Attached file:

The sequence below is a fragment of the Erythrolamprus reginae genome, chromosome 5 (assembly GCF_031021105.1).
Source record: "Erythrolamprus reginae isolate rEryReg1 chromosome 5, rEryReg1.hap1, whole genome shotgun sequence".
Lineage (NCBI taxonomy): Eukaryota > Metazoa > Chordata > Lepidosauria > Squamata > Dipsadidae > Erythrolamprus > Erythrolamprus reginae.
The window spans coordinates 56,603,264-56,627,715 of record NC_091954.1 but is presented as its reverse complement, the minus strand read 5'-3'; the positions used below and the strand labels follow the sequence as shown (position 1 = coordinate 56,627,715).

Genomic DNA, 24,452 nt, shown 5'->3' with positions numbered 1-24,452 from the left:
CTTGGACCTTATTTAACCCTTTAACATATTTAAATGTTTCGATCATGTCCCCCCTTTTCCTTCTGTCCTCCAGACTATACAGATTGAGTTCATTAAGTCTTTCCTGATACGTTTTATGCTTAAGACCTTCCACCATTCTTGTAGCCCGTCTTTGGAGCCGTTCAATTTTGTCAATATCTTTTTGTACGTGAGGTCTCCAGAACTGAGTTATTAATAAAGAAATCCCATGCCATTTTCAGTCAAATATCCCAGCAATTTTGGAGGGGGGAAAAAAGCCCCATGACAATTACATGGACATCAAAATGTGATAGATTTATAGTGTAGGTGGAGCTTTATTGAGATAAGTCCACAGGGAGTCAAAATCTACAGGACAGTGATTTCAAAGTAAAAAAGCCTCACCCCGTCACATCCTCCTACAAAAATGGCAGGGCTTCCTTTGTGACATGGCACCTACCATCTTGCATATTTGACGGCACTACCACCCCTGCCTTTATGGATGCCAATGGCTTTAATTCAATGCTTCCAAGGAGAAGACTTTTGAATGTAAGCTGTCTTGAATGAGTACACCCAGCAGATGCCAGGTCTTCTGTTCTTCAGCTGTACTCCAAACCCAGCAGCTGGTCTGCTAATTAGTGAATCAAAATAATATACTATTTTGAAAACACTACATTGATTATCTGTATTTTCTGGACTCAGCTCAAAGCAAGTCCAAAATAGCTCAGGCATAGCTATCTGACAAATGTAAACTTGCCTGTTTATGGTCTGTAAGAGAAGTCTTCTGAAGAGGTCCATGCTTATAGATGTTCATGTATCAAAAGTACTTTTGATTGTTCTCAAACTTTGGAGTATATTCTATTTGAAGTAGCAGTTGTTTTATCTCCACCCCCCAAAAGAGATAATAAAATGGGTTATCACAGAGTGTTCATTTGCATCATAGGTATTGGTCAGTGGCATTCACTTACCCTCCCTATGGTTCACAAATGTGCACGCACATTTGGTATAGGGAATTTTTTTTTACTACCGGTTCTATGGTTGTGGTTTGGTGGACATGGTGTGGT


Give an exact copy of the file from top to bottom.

The sequence below is a fragment of the Erythrolamprus reginae genome, chromosome 5 (assembly GCF_031021105.1).
Source record: "Erythrolamprus reginae isolate rEryReg1 chromosome 5, rEryReg1.hap1, whole genome shotgun sequence".
Lineage (NCBI taxonomy): Eukaryota > Metazoa > Chordata > Lepidosauria > Squamata > Dipsadidae > Erythrolamprus > Erythrolamprus reginae.
The window spans coordinates 56,603,264-56,627,715 of record NC_091954.1 but is presented as its reverse complement, the minus strand read 5'-3'; the positions used below and the strand labels follow the sequence as shown (position 1 = coordinate 56,627,715).

Genomic DNA, 24,452 nt, shown 5'->3' with positions numbered 1-24,452 from the left:
CTTGGACCTTATTTAACCCTTTAACATATTTAAATGTTTCGATCATGTCCCCCCTTTTCCTTCTGTCCTCCAGACTATACAGATTGAGTTCATTAAGTCTTTCCTGATACGTTTTATGCTTAAGACCTTCCACCATTCTTGTAGCCCGTCTTTGGAGCCGTTCAATTTTGTCAATATCTTTTTGTACGTGAGGTCTCCAGAACTGAGTTATTAATAAAGAAATCCCATGCCATTTTCAGTCAAATATCCCAGCAATTTTGGAGGGGGGAAAAAAGCCCCATGACAATTACATGGACATCAAAATGTGATAGATTTATAGTGTAGGTGGAGCTTTATTGAGATAAGTCCACAGGGAGTCAAAATCTACAGGACAGTGATTTCAAAGTAAAAAAGCCTCACCCCGTCACATCCTCCTACAAAAATGGCAGGGCTTCCTTTGTGACATGGCACCTACCATCTTGCATATTTGACGGCACTACCACCCCTGCCTTTATGGATGCCAATGGCTTTAATTCAATGCTTCCAAGGAGAAGACTTTTGAATGTAAGCTGTCTTGAATGAGTACACCCAGCAGATGCCAGGTCTTCTGTTCTTCAGCTGTACTCCAAACCCAGCAGCTGGTCTGCTAATTAGTGAATCAAAATAATATACTATTTTGAAAACACTACATTGATTATCTGTATTTTCTGGACTCAGCTCAAAGCAAGTCCAAAATAGCTCAGGCATAGCTATCTGACAAATGTAAACTTGCCTGTTTATGGTCTGTAAGAGAAGTCTTCTGAAGAGGTCCATGCTTATAGATGTTCATGTATCAAAAGTACTTTTGATTGTTCTCAAACTTTGGAGTATATTCTATTTGAAGTAGCAGTTGTTTTATCTCCACCCCCCAAAAGAGATAATAAAATGGGTTATCACAGAGTGTTCATTTGCATCATAGGTATTGGTCAGTGGCATTCACTTACCCTCCCTATGGTTCACAAATGTGCACGCACATTTGGTATAGGGAATTTTTTTTTACTACCGGTTCTATGGTTGTGGTTTGGTGGACATGGTGTGGT